Is Las Vegas Sands Your Safe Haven?
With stock markets around the world down sharply, the casino and gaming industry has largely defied global economic turmoil. Hot Asian destinations such as Macau and Singapore are offering immense growth potential for gaming companies. This has attracted several casino companies to the region, and as one of the first to build a foothold there, Las Vegas Sands (NYS: LVS) has seen huge benefits.
Las Vegas Sands' growth in Asia is definitely worth noticing. In the first half of 2011, a staggering 83% of the company's revenue came from its casinos in Macau and Singapore. So far this year, Macau alone has seen revenue of almost $2.4 billion, up 18% from this time last year. High EBITDA margins -- 33% in Macau and 55% in Marina Bay Singapore -- reflect good operational efficiency.
The company's upcoming Cotai Strip venture is expected to begin operating over the next 16 months, ahead of other competitors. A unique feature of the company is that unlike its rivals, Las Vegas Sands focuses on the mass-market segment instead of the low-margin VIP segment. This seems to help it make money from the less-tapped market.
An increase in hotel occupancy rates, number of air passengers, and revenue per room in the U.S. is also positive for the growth of the company's Vegas business.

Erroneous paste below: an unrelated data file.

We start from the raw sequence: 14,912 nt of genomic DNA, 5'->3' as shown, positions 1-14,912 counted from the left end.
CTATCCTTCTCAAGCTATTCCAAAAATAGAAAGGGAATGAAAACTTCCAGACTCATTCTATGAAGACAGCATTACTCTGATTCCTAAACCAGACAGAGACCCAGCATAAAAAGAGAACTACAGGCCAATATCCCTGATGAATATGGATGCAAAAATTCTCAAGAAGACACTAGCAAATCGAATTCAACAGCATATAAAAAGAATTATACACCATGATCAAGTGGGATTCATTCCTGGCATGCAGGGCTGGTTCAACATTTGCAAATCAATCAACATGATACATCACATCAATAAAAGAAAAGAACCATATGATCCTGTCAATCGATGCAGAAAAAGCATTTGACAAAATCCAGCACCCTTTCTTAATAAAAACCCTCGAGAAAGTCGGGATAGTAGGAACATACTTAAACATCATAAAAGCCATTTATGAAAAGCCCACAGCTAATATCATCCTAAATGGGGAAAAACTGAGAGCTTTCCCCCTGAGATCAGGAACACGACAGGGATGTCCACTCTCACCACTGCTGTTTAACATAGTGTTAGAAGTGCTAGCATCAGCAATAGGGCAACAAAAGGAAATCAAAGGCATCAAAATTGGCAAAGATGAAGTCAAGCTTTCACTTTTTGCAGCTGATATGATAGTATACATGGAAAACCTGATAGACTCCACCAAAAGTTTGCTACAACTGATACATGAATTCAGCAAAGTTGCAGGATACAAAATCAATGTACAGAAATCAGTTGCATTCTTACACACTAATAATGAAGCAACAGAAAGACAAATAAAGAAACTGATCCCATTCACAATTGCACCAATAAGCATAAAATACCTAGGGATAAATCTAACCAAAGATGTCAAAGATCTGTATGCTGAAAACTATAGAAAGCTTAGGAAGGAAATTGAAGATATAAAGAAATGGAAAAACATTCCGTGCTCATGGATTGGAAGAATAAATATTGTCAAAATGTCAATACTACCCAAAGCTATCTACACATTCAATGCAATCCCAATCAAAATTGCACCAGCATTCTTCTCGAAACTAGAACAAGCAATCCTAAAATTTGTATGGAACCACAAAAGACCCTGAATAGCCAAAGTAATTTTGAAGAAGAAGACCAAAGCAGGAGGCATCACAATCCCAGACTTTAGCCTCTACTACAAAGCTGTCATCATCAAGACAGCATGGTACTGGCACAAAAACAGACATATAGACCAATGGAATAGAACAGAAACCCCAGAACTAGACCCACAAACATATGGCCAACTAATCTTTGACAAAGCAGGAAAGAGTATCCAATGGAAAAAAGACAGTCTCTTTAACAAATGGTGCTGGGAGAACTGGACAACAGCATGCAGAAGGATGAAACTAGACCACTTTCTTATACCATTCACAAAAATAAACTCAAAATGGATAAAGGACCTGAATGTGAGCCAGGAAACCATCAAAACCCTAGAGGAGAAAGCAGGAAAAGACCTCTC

Traditionally, investors look at earnings multiples to judge how cheap a stock is. But the P/E ratio is of somewhat limited value when looking at growth stocks like Sands because it only looks at trailing earnings. So I prefer to tie multiples to a company's earnings growth through a metric called the PEG ratio, which is calculated by dividing P/E by the estimated earnings growth rate.
Let's take a look at Sands alongside its industry peers.
|Las Vegas Sands||33.4||39.1%||0.85|
Melco Crown Entertainment
Source: Yahoo! Finance.
Las Vegas Sands is expected to grow earnings quickly over the next five years, but rivals Melco and Wynn are expected to grow even faster.
What I like about the stock is that it is somewhat cheaper than Melco and Wynn on an earnings multiple basis. MGM is unattractively cheap probably because of its weak interest coverage ratio and huge net debt burden of nearly $11.5 billion, which is more than double the company's current market capitalization.
Still, it's disappointing that Sands' PEG ratio is the highest of the four. That suggests that while Sands could be an intriguing play, its valuation is not exactly a blackjack.
The Foolish bottom line
Las Vegas Sands' fundamentals, along with its growth in developing markets, are definitely eye-catching. I would suggest Fools look out for this company by adding it to your watchlist.
At the time this article was published Navjot Kaur does not own shares in any of the companies mentioned in this article. Try any of our Foolish newsletter services free for 30 days. We Fools may not all hold the same opinions, but we all believe that considering a diverse range of insights makes us better investors. The Motley Fool has a disclosure policy.